Your Professional Image

“Style is a way of saying who you are without having to speak”  – Rachel Zoe

With the fantastic news on the two vaccines, hopefully this year life should start returning to normal. For many of us this will mean working at least part of the week from an office and meeting in person with colleagues, suppliers and clients.

Stylish business woman
Pink suit from Hobbs – You don’t need to wear black to look professional.

This is a great time to be a woman in business. Companies are keen to employ and promote women but you need to make it easy for them to recognise your value and potential by creating a strong personal brand. If you spent much of 2020 working from home in loungewear or just dressing waist-up for those Zoom meetings, you may well need to up your style game.

Over recent years, businesses have increasingly adopted a more relaxed dress code allowing us more choice in what we wear and more scope to express our personal style. This is great news for those who know how to dress well as it can give you a professional edge.

Many professional women I work with are ambitious and talented but simply not that interested in clothes. They want to look good and project a professional image but feel that they don’t have time or the know-how to make the right choices. Add to this the fact that they know a woman’s appearance is judged more harshly than a man’s and it’s no wonder many find deciding what to wear to work downright stressful. It doesn’t have to be that way.

Dressing well for business is simply a case of understanding what suits you, your personal brand, company culture and the image you want to project. It’s perfectly possible to build a flexible capsule business wardrobe that meets all these requirements.

Presentable versus Promotable

As a minimum, your working wardrobe should make you look presentable; if not, you are almost certainly hindering your career prospects.

To look presentable, your clothing should at least meet the following criteria:

  • Fit properly and flatter your figure – items that don’t show a lack of self-awareness
  • Be clean, crease free and in a good state of repair – if not, you will look like you’re not in control, possibly even unkempt.
  • Be appropriate for your role and the occasion – inappropriate clothing will distract from your message
  • Be current – anything dated will make you look out of touch

If you’re ambitious though, you’ll want your wardrobe should work positively in your favour to enhance your professional image and make you look more promotable. How is this achieved?

Start by thinking of three words you would like your  managers, colleagues and clients to use to describe you.  These will differ depending on your role but might include any of the following: professional, organised,  creative, reliable, inspirational, innovative, detail-orientated, forward-thinking etc

Now, taking into account the industry you work in, your role and seniority, think how you might convey these qualities through what you wear. For example, if you are an ambitious young woman in the early years of  your career and want to emphasise your professionalism and reliability, you may choose to dress fairly conservatively to counterbalance your youth and relative inexperience and to add gravitas. However, as a woman who is mid-career and has concerns about being “written off”, you could use your wardrobe to demonstrate that you are forward-thinking and relevant.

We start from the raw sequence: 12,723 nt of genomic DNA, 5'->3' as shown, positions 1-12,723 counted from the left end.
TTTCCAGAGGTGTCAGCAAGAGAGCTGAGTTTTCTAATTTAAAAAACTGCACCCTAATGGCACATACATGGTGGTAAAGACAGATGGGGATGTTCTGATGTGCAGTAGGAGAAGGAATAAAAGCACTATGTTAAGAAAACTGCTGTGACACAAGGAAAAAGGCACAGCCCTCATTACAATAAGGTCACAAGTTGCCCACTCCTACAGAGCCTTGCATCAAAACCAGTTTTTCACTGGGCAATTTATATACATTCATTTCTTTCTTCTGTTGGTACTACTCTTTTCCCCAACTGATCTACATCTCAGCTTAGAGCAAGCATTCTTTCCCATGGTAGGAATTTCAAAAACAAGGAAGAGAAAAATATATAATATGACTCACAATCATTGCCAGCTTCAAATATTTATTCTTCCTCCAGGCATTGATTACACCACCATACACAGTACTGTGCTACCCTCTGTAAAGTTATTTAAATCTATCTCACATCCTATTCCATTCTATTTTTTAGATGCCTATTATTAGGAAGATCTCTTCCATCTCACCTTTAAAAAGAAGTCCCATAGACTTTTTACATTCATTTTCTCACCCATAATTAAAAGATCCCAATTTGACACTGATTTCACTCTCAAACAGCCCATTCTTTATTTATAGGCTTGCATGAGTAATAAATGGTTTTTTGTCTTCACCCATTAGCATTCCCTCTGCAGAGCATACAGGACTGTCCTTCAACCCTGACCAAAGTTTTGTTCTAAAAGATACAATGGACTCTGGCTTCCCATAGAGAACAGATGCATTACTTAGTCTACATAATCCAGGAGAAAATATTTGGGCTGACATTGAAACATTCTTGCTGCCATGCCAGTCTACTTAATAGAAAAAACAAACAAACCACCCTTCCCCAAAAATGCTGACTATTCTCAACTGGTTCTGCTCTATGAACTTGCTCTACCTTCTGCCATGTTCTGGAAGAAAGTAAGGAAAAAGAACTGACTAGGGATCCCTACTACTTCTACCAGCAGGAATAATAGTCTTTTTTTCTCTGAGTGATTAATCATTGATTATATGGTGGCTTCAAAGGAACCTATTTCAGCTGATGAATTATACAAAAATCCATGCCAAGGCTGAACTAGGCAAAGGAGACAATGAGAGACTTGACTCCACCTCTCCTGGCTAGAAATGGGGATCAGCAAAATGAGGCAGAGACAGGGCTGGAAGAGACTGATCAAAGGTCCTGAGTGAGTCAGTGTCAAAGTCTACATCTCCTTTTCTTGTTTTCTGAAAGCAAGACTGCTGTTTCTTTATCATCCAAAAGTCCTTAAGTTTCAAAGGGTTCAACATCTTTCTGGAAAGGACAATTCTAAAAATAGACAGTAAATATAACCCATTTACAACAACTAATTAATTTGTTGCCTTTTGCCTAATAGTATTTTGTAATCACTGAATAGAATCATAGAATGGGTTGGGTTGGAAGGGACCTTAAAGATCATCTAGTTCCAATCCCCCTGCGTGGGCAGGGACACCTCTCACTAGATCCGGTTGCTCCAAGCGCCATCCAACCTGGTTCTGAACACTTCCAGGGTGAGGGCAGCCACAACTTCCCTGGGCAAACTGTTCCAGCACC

How does your wardrobe measure up?

Casual dress code
Jeans and a tee may be acceptable in your workplace but this outfit from Boden will give you a more professional edge.

To find out how well your wardrobe is working for you, try on at least three of your typical workwear outfits (including shoes, bags and jewellery) and take a critical look at yourself in a full length mirror.

The first thing to ask yourself is whether your outfits meet the Presentable criteria above. If they don’t, you owe it to yourself to take action because they are undermining your professional credibility. Assuming they do at least meet the basic criteria though, consider:

  • Do they support the image you want to convey (ie those key words you selected)?
  • Do they look “put together” or somewhat random?
  • Do they make you look and feel confident?

If the answer to any of the above is “no”, think about how they can be  tweaked to rectify the situation. For example, whilst wearing black trousers and a white blouse may be appropriate (if a little dull!) if you want to appear reliable or “a safe pair of hands”, it’s a poor choice for someone keen to demonstrate their creativity. In that case, you might want to pair the trousers with more unexpected colour such as emerald and / or add some interesting jewellery to give it some personality and individuality.  If the main problem is that your outfits look a bit uncoordinated, adding an accessory such as a scarf or belt in a colour that already features in part of your outfit, can pull your look together.

Golden Rules

Whatever your company dress code, if you want to get on, you will do well to follow the following rules:

  • Don’t wear anything that could be considered loungewear – you are at work!
  • Buy the best you can afford – clothes are an investment in your career
  • Pay attention to grooming and personal hygiene
  • Wear a little make-up – studies have shown you’re considered more professional if you do
  • Dress at least as smartly as your clients
  • Dress for the job you want next

Having a well thought out, flexible working wardrobe takes the stress out of getting dressed and means you can get down to business knowing that your image is working for, rather than against, you.

If you would like help in developing an attractive, credible and authentic professional image or have staff members who would benefit from some advice, I’d be delighted to help. You can find out more by clicking here, or just give me a call on 07703 405106.